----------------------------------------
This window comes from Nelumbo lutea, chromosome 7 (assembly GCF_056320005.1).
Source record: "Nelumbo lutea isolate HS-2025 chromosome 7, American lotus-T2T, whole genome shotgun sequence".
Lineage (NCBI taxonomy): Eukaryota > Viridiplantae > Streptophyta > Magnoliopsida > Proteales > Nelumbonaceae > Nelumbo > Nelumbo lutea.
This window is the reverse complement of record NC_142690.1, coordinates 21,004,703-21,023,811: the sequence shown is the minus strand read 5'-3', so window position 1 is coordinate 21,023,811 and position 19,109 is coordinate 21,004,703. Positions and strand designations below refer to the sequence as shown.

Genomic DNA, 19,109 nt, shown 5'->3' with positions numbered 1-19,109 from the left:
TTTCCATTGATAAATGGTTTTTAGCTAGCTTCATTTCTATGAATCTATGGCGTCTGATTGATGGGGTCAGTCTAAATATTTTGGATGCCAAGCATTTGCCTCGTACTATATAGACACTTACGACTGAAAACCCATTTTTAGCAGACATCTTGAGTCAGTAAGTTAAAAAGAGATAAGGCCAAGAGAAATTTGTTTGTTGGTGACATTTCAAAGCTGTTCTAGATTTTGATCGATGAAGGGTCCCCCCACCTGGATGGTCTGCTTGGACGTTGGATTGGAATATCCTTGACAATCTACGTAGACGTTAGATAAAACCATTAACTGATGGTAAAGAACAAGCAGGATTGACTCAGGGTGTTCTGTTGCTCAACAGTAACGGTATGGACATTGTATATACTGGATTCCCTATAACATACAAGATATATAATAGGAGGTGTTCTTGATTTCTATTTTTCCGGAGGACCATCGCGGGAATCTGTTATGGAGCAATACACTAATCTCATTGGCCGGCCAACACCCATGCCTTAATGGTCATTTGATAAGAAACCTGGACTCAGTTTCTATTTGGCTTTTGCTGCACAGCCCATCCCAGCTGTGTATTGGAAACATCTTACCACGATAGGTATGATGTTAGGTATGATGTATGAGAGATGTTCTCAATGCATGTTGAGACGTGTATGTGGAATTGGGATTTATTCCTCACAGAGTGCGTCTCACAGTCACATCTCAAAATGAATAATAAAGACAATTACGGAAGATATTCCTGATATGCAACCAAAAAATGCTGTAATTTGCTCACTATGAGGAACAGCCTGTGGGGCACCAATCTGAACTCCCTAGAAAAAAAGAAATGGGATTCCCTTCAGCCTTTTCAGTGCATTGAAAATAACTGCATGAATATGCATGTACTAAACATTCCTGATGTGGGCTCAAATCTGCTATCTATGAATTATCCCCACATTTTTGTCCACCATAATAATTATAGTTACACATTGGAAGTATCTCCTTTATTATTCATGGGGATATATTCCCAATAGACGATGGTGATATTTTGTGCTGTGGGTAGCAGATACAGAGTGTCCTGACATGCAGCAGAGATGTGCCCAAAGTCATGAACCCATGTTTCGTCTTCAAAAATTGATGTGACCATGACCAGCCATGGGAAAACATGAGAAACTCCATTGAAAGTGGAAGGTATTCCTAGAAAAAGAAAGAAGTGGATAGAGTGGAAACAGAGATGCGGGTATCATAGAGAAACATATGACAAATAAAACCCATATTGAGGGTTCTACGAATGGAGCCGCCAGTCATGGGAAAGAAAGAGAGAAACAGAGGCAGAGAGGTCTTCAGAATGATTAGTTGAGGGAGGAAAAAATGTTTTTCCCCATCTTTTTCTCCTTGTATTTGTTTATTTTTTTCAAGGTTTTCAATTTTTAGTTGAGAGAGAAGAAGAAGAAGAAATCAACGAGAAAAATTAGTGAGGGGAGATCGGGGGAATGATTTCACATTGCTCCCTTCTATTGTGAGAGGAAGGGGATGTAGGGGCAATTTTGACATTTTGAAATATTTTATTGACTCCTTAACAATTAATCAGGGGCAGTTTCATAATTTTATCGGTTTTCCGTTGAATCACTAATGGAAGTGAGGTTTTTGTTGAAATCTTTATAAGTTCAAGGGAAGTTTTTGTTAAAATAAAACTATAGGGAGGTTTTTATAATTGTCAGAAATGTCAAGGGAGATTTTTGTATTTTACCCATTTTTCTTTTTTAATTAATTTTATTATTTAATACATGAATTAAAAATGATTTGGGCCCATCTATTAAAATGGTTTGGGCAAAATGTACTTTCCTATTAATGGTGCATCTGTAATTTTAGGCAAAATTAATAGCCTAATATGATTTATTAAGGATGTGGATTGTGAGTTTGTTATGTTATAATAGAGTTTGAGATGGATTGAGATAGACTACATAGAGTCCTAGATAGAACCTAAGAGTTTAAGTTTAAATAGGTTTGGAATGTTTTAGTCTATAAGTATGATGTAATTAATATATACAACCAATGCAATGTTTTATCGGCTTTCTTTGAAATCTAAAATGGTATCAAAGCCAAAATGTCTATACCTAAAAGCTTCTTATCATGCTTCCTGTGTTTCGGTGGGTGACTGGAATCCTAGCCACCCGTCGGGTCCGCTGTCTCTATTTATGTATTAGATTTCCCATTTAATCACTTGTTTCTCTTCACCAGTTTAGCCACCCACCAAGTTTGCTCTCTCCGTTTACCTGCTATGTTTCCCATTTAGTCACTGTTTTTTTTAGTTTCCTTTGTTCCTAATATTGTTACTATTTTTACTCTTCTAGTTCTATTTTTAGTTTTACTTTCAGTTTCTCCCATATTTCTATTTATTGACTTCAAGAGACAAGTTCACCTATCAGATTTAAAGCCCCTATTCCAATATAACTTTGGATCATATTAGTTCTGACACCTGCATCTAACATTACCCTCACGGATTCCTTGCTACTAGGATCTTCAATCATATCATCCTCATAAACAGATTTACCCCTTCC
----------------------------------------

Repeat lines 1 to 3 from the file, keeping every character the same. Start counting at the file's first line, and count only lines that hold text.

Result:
This window comes from Nelumbo lutea, chromosome 7 (assembly GCF_056320005.1).
Source record: "Nelumbo lutea isolate HS-2025 chromosome 7, American lotus-T2T, whole genome shotgun sequence".
Lineage (NCBI taxonomy): Eukaryota > Viridiplantae > Streptophyta > Magnoliopsida > Proteales > Nelumbonaceae > Nelumbo > Nelumbo lutea.